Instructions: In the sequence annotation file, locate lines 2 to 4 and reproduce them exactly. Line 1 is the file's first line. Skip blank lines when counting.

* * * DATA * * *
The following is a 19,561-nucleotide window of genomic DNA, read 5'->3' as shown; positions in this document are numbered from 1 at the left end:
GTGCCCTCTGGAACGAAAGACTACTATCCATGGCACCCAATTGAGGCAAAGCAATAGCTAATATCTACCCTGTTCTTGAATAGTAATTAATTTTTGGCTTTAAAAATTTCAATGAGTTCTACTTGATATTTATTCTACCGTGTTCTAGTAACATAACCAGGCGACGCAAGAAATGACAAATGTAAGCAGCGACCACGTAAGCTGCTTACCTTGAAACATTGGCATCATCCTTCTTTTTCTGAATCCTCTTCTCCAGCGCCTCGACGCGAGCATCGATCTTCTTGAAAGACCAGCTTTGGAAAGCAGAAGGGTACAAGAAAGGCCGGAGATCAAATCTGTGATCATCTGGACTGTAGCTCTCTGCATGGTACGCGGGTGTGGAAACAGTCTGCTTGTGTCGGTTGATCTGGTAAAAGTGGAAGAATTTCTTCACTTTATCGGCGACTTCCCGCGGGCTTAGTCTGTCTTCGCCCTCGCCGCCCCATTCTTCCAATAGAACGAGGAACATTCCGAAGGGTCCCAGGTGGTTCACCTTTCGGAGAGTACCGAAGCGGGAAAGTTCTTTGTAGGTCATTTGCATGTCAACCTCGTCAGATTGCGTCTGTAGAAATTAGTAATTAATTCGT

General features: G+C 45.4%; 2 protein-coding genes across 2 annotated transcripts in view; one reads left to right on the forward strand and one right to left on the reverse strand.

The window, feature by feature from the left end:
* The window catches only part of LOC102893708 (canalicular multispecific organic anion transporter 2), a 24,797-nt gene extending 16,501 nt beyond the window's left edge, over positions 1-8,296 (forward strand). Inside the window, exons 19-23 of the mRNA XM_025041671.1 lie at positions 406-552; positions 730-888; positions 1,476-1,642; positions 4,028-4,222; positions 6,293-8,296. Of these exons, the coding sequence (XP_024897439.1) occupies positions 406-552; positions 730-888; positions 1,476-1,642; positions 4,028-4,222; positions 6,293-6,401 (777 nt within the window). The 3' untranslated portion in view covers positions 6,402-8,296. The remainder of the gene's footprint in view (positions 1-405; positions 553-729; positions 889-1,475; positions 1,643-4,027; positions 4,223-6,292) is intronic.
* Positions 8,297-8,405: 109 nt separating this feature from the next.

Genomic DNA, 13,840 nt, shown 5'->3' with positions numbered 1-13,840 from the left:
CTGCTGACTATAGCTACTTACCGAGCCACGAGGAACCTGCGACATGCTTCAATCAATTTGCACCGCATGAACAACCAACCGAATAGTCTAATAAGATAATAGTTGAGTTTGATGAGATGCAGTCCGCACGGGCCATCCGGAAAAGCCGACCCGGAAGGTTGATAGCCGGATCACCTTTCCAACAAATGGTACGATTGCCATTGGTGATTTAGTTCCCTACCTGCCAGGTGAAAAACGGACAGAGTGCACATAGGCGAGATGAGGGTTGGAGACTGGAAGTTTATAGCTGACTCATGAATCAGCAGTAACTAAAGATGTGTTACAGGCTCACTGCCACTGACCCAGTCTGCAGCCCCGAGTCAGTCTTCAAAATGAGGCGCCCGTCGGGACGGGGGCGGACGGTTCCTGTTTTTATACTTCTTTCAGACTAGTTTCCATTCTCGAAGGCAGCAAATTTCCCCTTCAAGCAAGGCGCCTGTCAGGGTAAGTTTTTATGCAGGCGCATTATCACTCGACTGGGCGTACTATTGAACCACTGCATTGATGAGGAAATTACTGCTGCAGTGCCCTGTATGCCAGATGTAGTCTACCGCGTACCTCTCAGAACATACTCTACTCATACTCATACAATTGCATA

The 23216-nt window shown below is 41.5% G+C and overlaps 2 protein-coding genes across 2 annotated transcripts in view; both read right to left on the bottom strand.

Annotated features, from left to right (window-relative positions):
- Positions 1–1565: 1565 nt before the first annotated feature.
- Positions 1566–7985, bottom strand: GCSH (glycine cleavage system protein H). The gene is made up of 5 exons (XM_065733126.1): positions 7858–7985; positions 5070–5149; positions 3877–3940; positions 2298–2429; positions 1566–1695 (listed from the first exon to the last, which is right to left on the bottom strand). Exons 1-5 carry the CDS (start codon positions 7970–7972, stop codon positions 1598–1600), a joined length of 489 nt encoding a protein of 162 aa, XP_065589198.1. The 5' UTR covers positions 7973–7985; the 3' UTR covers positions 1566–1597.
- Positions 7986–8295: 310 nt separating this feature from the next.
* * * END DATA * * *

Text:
GTGCCCTCTGGAACGAAAGACTACTATCCATGGCACCCAATTGAGGCAAAGCAATAGCTAATATCTACCCTGTTCTTGAATAGTAATTAATTTTTGGCTTTAAAAATTTCAATGAGTTCTACTTGATATTTATTCTACCGTGTTCTAGTAACATAACCAGGCGACGCAAGAAATGACAAATGTAAGCAGCGACCACGTAAGCTGCTTACCTTGAAACATTGGCATCATCCTTCTTTTTCTGAATCCTCTTCTCCAGCGCCTCGACGCGAGCATCGATCTTCTTGAAAGACCAGCTTTGGAAAGCAGAAGGGTACAAGAAAGGCCGGAGATCAAATCTGTGATCATCTGGACTGTAGCTCTCTGCATGGTACGCGGGTGTGGAAACAGTCTGCTTGTGTCGGTTGATCTGGTAAAAGTGGAAGAATTTCTTCACTTTATCGGCGACTTCCCGCGGGCTTAGTCTGTCTTCGCCCTCGCCGCCCCATTCTTCCAATAGAACGAGGAACATTCCGAAGGGTCCCAGGTGGTTCACCTTTCGGAGAGTACCGAAGCGGGAAAGTTCTTTGTAGGTCATTTGCATGTCAACCTCGTCAGATTGCGTCTGTAGAAATTAGTAATTAATTCGT

General features: G+C 45.4%; 2 protein-coding genes across 2 annotated transcripts in view; one reads left to right on the forward strand and one right to left on the reverse strand.

The window, feature by feature from the left end: